Long term satellite observations of tropospheric formaldehyde HCHO are essential to support air quality and chemistry-climate related studies from the regional to the global scale. Formaldehyde is an intermediate gas in almost all oxidation chains of non-methane volatile organic compounds (NMVOC), leading eventually to CO2. Non-Methane Volatile Organic Compounds (NMVOCs) are, together with NOx, CO and CH4, among the most important precursors of tropospheric O3. The major HCHO source in the remote atmosphere is CH4 oxidation. Over the continents, the oxidation of higher NMVOCs emitted from vegetation, fires, traffic and industrial sources results in important and localized enhancements of the HCHO levels. The seasonal and inter-annual variations of the formaldehyde distribution are principally related to temperature changes and fire events, but also to changes in anthropogenic activities. Its lifetime being of the order of a few hours, HCHO concentrations in the boundary layer can be directly related to the release of short-lived hydrocarbons, which mostly cannot be observed directly from space.
The first months of TROPOMI HCHO observations appear to be of excellent quality. The good signal-to-noise ratio of TROPOMI yields stunning images of HCHO. The global map below shows HCHO concentrations created with TROPOMI L2 data, from the period November 2017 through June 2018. Read more about TROPOMI HCHO via this link.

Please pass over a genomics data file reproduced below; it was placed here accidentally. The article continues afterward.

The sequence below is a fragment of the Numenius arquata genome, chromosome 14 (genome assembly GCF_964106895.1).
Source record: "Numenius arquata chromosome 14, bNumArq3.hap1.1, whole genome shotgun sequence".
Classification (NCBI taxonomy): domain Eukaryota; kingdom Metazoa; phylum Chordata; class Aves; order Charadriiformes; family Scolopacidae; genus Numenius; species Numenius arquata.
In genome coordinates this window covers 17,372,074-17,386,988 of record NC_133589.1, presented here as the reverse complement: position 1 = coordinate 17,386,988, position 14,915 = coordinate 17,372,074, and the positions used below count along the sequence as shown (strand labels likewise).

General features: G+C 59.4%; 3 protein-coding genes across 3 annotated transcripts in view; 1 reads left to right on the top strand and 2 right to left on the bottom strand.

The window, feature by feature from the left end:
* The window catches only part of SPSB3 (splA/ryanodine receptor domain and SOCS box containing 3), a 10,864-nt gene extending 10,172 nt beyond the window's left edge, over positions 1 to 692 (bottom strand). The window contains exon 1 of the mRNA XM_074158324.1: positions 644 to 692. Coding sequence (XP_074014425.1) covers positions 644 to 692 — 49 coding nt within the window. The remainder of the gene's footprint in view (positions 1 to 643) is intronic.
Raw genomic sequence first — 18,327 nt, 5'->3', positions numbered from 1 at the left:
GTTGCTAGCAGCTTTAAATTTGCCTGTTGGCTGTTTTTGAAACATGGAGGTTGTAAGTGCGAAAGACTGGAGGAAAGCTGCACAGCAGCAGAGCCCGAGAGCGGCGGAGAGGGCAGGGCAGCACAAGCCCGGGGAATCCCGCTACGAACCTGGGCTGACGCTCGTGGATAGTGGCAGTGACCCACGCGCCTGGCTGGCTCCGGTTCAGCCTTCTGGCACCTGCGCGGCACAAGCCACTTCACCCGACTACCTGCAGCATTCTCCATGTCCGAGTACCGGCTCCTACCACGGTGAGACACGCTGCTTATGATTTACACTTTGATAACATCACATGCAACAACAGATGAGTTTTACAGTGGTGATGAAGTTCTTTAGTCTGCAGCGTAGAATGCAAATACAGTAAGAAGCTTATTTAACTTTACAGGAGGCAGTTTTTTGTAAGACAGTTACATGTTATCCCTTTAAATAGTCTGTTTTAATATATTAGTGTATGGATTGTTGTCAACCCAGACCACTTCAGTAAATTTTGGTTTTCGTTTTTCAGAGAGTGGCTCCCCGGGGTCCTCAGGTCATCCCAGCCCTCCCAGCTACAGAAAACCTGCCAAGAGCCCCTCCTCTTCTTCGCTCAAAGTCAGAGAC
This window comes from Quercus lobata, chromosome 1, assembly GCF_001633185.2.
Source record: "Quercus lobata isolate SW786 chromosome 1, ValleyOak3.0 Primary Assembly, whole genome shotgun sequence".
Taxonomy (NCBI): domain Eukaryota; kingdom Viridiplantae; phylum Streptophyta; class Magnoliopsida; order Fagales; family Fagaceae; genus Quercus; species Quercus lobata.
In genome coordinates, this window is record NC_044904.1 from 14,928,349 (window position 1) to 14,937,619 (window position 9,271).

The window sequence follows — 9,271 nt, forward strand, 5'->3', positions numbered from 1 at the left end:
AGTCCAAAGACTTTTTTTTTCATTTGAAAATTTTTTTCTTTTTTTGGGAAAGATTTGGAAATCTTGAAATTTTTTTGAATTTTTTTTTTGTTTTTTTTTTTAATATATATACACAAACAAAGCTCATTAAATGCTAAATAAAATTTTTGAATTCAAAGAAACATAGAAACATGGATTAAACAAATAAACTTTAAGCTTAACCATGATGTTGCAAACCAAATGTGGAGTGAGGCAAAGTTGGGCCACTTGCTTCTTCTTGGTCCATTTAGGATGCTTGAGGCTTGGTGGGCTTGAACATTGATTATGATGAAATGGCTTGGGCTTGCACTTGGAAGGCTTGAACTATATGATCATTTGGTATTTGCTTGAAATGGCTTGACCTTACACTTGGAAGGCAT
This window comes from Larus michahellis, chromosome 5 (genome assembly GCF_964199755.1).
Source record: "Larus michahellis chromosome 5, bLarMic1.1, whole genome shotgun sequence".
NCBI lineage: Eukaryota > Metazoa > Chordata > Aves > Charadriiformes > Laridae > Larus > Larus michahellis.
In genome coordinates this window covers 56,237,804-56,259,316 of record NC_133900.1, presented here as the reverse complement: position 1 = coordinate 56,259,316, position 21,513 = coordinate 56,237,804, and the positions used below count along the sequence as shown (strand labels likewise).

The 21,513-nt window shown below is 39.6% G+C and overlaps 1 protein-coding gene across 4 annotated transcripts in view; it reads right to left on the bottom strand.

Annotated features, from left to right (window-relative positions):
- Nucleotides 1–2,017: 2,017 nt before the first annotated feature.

|Version number||Version Effective Orbit Number and Date||Summary of Changes|
|2.02.01||OFFL: orbit 19258, 2021-07-01
NRTI: orbit 19308, 2021-07-05
Current version; updated L1b; see PRF
|2.01.04||OFFL: orbit 16213, 2020-11-29
NRTI: orbit 16259, 2020-12-02
|2.01.03||OFFL: orbit 14239, 2020-07-13
NRTI: orbit 14285, 2020-07-16
|HCHO background correction updated|
USER DOCUMENTATION: ATBD, PUM, & README
Links to the Algorithm Theoretical Basis Document (ATBD) the Product User Manual (PUM), and the Product Readme File (PRF) are located on the right of this page under Documentation. This data product was released in October 2018 and is now available on the Copernicus Open Data Access Hub (see link on the right).